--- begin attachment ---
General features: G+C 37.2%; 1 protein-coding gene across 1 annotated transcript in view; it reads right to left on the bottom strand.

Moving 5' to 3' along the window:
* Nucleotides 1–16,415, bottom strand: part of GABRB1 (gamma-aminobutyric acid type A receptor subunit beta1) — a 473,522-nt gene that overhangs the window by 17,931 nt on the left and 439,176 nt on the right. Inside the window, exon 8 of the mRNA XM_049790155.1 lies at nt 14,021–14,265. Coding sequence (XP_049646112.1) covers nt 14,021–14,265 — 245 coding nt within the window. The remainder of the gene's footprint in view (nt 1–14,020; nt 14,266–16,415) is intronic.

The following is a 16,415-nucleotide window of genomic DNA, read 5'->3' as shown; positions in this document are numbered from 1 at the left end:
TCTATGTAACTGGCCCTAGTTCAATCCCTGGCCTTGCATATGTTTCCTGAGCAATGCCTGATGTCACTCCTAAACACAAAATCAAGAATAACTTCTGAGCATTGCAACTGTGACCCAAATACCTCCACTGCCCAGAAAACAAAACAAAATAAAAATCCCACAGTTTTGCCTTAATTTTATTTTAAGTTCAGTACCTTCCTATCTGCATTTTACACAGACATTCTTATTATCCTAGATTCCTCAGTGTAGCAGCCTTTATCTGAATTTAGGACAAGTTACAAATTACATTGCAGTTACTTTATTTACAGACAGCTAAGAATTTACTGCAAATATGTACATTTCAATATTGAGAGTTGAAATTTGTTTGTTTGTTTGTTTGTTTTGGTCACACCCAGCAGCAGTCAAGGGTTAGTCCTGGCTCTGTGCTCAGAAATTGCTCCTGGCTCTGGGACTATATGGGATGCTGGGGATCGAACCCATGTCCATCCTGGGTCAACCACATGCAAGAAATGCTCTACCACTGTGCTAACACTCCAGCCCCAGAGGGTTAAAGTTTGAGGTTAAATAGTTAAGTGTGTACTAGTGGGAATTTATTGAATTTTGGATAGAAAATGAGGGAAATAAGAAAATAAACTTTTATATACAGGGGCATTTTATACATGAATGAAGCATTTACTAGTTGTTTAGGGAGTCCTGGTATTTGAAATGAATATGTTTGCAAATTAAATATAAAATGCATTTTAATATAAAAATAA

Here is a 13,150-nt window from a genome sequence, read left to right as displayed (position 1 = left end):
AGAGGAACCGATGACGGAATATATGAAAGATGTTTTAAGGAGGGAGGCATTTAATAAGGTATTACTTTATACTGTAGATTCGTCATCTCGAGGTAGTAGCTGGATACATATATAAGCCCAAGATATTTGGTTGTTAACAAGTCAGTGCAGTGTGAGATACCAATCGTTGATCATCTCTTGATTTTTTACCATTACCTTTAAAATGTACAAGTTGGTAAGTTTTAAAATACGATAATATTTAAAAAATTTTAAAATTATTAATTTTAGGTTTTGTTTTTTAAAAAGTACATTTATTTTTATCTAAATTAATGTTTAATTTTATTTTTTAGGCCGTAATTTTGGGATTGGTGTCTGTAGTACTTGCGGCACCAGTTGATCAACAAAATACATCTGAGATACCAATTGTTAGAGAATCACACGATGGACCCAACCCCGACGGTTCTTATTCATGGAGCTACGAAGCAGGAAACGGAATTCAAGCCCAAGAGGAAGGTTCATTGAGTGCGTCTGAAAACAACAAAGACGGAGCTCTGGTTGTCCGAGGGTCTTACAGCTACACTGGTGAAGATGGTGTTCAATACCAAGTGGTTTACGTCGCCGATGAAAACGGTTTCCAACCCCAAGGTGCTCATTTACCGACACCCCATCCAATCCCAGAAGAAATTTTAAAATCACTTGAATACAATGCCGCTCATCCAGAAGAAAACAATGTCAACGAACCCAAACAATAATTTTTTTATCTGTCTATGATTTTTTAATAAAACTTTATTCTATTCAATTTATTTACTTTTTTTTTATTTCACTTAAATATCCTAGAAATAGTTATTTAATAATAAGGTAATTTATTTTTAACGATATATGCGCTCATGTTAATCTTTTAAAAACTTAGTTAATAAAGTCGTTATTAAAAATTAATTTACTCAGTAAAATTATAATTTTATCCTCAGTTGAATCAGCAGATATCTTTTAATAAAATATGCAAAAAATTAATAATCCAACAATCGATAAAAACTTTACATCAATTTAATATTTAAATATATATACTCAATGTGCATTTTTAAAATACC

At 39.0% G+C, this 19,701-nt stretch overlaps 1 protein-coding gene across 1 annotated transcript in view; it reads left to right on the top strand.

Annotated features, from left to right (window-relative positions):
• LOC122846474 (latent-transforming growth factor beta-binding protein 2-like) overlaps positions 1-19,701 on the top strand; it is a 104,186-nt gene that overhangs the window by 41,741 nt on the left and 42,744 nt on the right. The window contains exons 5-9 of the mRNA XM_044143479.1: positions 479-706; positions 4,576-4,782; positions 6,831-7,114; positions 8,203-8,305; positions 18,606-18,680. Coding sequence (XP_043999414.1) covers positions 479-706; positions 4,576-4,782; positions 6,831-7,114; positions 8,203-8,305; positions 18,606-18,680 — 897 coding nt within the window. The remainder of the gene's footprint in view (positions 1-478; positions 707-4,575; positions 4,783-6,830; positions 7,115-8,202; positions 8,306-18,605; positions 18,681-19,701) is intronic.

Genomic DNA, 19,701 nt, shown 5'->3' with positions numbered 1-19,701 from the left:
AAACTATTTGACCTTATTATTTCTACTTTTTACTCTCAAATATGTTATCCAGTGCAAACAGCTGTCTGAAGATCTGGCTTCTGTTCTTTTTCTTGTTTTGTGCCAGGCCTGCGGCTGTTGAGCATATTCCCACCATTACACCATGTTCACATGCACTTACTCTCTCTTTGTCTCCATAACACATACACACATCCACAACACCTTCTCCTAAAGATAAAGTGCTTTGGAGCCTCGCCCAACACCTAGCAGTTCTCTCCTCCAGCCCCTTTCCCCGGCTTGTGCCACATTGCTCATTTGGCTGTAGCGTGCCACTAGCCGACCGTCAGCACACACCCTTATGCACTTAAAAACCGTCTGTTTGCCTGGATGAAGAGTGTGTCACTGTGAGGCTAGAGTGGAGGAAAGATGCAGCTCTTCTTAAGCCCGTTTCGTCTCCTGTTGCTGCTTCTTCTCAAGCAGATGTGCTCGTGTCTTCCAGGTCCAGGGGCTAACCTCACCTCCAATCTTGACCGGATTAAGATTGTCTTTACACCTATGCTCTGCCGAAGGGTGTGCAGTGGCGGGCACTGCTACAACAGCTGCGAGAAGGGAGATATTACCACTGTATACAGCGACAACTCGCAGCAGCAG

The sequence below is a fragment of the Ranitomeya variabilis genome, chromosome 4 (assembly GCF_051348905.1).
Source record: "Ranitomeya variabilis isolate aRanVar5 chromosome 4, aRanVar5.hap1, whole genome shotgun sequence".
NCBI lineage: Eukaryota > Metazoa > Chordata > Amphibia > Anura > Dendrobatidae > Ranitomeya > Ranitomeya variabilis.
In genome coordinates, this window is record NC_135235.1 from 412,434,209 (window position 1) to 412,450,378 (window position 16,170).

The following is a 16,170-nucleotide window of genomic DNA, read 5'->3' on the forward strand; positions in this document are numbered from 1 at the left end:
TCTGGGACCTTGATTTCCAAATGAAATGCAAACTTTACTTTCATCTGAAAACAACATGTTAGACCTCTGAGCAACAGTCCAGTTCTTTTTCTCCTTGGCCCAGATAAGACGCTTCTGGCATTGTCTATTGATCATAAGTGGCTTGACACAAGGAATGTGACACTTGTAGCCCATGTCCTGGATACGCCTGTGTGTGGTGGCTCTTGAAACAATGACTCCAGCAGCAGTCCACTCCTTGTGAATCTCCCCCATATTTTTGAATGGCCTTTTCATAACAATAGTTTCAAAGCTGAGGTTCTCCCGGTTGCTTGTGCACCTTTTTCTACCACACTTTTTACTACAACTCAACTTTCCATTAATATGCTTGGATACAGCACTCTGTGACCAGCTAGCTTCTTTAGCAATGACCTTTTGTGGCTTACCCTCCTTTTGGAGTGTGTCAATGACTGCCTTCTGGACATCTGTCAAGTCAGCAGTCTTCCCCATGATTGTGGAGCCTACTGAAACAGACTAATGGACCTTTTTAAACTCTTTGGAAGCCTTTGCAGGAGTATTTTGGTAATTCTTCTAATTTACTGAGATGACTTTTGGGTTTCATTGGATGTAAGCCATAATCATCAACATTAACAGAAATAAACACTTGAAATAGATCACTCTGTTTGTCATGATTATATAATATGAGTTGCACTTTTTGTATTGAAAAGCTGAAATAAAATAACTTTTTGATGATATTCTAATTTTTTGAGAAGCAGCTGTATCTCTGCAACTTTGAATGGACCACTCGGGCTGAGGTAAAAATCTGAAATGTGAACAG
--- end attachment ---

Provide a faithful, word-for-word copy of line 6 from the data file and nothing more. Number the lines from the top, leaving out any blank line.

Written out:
Here is a 13,150-nt window from a genome sequence, read left to right as displayed (position 1 = left end):